Sept. 17, 2012
French photographer Samuel Blanc has been leading tours to Svalbard, Norway's archipelago in the Arctic, since 2007. This year the reduced sea ice extent allowed his expedition aboard the 12-passenger Polaris to circumnavigate the northern islands in early July rather than mid-August. Climate change is having a direct impact on the unique ecosystem isolated on these islands more than 400 miles north of Europe. In the following photos, Blanc gives us a tour of life on the archipelago's largest island, Spitsbergen. You can see more of his work at www.sblanc.com.
In west Spitsbergen, Little Auks, such as those pictured here, and other birds aren't safe on the cliffs. Hungry polar bears have learned to climb the steep gradients in search of food.
Polar Bears and Bleeding Glaciers
The dissolved iron seen in this glacier may help fight climate change. As the iron washes into the northern seas, it can help fertilize phytoplankton blooms that draw carbon dioxide out of the atmosphere.
As global warming melts permafrost in the arctic, more carbon is released into the atmosphere. Meanwhile areas of tundra are also seeing a rise in fires.
The vast stretch of open water due to thinning of the Arctic sea ice is forcing walruses to often crowd together on beaches.
This bearded seal has found a safe spot away from polar bears and sharks. Many seals however also snooze in the water, where they are at risk of becoming of meal for the Greenland shark, the world's slowest shark.
Only three percent of the total population of arctic fox are called "Blue fox" and unlike the rest of the population, these blue critters don't turn white in the winter.
These foxes are showing their summer colors.
Polar bears have shifted to a diet of more land-based food in response to climate change and melting sea ice in the Arctic, new research finds. The results suggest that polar bears, at least in the western Hudson Bay area, may be slightly more flexible in the face of climate change than previously thought.
"We found they were eating more of what is available on the land," including snow geese, eggs and caribou, said study co-author Linda Gormezano, a vertebrate biologist at the American Museum of Natural History in New York.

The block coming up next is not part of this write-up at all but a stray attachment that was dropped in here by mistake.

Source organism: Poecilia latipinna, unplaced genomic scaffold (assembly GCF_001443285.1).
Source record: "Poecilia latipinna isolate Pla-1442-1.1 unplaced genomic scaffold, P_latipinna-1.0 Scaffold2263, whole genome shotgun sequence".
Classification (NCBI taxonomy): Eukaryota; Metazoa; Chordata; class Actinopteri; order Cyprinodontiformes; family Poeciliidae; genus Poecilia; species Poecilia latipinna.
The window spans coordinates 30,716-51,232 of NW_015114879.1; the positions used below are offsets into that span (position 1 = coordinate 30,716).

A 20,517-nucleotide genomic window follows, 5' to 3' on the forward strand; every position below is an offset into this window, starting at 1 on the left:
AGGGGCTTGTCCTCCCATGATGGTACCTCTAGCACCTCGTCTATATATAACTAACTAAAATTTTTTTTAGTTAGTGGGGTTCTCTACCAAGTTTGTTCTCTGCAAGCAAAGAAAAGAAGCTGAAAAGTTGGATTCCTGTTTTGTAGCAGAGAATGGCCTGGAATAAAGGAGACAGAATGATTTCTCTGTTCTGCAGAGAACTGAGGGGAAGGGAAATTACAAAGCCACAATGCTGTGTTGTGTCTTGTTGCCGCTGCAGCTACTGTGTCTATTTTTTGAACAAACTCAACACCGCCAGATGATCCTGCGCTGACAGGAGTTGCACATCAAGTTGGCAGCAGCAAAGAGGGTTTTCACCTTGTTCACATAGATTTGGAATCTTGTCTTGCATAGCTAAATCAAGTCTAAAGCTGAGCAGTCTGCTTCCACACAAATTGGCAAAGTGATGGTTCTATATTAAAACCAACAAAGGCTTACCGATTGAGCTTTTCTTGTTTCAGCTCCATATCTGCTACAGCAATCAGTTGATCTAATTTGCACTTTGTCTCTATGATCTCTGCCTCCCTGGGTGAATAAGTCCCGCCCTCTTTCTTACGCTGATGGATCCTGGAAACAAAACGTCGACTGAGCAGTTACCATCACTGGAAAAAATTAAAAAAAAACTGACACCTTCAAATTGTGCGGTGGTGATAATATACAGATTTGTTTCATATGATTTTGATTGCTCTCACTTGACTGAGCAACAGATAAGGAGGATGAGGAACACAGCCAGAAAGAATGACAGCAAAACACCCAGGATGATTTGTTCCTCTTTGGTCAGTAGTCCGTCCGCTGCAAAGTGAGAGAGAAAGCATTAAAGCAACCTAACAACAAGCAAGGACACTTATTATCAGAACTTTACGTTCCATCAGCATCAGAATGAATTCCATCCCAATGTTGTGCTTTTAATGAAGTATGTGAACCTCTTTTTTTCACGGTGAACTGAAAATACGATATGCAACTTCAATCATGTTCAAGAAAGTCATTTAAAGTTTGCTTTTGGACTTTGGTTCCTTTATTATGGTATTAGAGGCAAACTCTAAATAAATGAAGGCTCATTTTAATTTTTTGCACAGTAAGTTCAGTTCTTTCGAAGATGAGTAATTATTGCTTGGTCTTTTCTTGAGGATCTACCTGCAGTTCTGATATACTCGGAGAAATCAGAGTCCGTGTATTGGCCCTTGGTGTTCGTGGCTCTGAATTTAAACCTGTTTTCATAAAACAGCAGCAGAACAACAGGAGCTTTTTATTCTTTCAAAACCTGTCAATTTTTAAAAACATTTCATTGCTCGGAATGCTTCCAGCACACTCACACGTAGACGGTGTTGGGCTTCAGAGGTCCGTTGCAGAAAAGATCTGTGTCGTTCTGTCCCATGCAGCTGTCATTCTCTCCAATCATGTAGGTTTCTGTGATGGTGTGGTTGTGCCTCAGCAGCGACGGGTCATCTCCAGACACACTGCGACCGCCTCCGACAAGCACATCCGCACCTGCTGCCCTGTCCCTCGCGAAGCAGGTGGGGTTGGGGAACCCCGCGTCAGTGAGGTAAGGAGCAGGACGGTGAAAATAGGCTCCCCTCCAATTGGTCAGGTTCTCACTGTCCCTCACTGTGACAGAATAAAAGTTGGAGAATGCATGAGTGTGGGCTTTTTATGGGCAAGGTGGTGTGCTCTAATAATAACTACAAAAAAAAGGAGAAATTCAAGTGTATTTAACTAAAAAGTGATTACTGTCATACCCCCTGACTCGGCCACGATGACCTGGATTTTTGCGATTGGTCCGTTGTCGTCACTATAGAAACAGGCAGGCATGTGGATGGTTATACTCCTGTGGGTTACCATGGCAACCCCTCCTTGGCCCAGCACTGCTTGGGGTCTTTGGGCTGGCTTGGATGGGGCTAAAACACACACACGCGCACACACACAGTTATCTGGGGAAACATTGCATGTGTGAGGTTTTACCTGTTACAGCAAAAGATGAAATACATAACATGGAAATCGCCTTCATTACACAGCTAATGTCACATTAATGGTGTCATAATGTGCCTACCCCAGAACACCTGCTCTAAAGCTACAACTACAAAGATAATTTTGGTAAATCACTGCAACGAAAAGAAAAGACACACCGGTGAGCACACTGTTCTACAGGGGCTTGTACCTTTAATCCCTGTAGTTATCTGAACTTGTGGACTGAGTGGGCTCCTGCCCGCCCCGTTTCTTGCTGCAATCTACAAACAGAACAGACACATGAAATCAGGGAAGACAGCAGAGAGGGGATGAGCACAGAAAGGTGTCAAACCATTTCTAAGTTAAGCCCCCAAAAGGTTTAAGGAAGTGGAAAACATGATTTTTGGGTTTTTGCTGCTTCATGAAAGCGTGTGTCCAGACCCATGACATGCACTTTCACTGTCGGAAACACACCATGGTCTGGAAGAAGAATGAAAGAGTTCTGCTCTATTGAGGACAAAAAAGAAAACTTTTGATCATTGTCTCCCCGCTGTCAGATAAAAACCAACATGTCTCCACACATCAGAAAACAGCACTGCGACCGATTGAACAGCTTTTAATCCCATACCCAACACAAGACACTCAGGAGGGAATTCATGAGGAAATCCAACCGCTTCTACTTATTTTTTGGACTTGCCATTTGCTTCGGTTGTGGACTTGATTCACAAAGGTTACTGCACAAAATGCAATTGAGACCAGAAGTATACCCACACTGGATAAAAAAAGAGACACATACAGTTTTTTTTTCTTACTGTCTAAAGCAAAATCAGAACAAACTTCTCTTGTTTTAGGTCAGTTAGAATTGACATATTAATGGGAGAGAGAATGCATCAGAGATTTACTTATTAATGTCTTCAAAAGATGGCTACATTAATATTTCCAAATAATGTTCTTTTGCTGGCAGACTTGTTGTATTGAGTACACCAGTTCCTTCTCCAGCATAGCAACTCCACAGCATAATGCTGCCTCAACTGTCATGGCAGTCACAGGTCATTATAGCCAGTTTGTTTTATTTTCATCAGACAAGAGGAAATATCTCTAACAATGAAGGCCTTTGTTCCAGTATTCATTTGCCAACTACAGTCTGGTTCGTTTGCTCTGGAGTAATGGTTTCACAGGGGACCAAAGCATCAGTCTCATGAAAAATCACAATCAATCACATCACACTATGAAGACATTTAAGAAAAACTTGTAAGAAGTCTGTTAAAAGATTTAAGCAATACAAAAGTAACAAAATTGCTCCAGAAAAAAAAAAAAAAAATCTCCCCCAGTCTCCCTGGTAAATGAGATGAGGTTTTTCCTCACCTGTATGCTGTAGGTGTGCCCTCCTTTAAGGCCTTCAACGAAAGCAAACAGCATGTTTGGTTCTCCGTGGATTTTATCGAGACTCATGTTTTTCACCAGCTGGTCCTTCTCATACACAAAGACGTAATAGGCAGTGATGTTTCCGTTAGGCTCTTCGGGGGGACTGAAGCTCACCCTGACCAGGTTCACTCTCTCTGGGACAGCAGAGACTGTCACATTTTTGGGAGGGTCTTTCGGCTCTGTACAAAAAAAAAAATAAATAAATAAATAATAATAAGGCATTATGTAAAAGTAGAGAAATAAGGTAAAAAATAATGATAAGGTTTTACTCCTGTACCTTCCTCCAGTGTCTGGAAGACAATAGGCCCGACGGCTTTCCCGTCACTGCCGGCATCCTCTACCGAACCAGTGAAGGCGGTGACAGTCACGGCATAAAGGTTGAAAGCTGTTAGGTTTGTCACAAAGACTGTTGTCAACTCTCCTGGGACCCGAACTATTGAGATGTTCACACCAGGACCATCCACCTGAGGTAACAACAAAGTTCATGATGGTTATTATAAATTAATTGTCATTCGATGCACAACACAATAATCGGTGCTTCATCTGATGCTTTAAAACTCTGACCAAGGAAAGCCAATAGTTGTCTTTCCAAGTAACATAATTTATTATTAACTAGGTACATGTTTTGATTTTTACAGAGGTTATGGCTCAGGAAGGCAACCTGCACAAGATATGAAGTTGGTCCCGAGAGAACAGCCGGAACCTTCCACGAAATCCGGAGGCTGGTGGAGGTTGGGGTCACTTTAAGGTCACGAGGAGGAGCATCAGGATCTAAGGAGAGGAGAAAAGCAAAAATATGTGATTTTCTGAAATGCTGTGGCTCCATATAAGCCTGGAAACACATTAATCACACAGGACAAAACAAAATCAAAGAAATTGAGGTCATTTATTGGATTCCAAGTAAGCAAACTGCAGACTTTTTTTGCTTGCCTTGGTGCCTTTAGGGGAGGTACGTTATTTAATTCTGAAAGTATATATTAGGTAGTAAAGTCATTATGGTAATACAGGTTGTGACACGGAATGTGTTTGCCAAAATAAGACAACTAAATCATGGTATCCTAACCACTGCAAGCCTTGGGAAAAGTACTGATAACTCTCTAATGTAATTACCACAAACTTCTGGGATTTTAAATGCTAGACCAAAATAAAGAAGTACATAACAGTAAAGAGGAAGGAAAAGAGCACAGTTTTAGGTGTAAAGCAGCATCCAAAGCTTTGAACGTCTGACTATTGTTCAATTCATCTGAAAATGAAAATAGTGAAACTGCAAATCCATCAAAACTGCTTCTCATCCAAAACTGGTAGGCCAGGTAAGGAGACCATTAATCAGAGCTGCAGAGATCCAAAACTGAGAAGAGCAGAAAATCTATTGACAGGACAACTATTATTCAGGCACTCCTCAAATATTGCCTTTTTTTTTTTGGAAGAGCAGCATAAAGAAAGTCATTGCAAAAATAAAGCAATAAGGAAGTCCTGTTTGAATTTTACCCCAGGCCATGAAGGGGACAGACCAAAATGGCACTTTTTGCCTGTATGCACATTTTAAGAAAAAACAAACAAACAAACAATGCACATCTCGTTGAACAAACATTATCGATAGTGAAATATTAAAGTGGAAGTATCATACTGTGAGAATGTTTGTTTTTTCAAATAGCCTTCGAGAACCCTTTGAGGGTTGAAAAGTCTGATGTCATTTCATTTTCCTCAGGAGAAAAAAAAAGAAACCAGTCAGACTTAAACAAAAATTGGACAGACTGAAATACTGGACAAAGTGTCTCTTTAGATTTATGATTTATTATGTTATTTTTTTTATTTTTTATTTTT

Still, it's not clear that this foraging strategy can offset the negative impacts of climate change, with one scientist saying it is unlikely to make a difference for polar bear numbers.
Polar bears rely heavily on seals and other marine mammals for food. The white bears wait at gaps in the sea ice for their blubbery prey to surface, then pounce, according to the nonprofit conservation organization Polar Bears International.
When the sea ice melts, polar bears come ashore and eat a variety of foods, including mushrooms and berries, in addition to snow geese and other animals. [See Images of Polar Bears Feasting on Prey]
But global warming has reduced Arctic sea ice extent, especially in the late spring when polar bears fatten up on seal pups before moving to land. As a result, the U.S. Endangered Species Act has listed the majestic beasts as a threatened species, and the International Union for Conservation of Nature lists them as vulnerable.
In a 2013 study in the journal Polar Ecology, Gormezano and her colleagues took video of western Hudson Bay polar bears and caught them chasing, killing and eating snow geese.
Then, in a second 2013 study in the journal Ecology and Evolution, the researchers compared polar bear scat from modern times with an analysis conducted from 1968 to 1969, when climate change hadn't dramatically affected the habitat.
Back then, the scat contained fewer snow geese remnants compared to modern times, and the modern scat contained caribou and goose eggs not found in earlier specimens, suggesting the polar bear diet had changed.
Frozen Planet captured a surprisingly playful and sociable side of polar bears. Nick Garbutt
That change occurred, in part, because melting sea ice has brought the polar bears ashore earlier. As a result, "they're starting to overlap the nesting periods of lesser snow geese," giving the bears an opportunity to dine on the birds' eggs, Gormezano told LiveScience.
"We can't say for sure that the amount of calories in this food will compensate for lost seal hunting opportunities." Gormezano said. "But it shows that [the polar bears] are flexible and they can change their behavior."
The bears have also taken advantage of a caribou bonanza: Surveys in the research area in the 1960s found about 100 caribou, whereas nowadays there are between 3,000 and 5,000 Gormezano said.
Despite the advantages it brings, the bears' flexible foraging is unlikely to save them from climate change and disappearing sea ice, said Steven C. Amstrup, a researcher with Polar Bears International, who was not involved in the study.
"Some of these things could buy some individual bears a bit more time. But the bottom line is that there is no evidence that any alternate foods will benefit polar bears at the population level," Amstrup told LiveScience.
Even now, the shore environment only has enough food to support the smallest grizzly bears at a low population density, Amstrup said.
"What logic would suggest that we could force whole populations of the largest bears in the world into habitats that currently support only small numbers of small bears?" Amstrup said.
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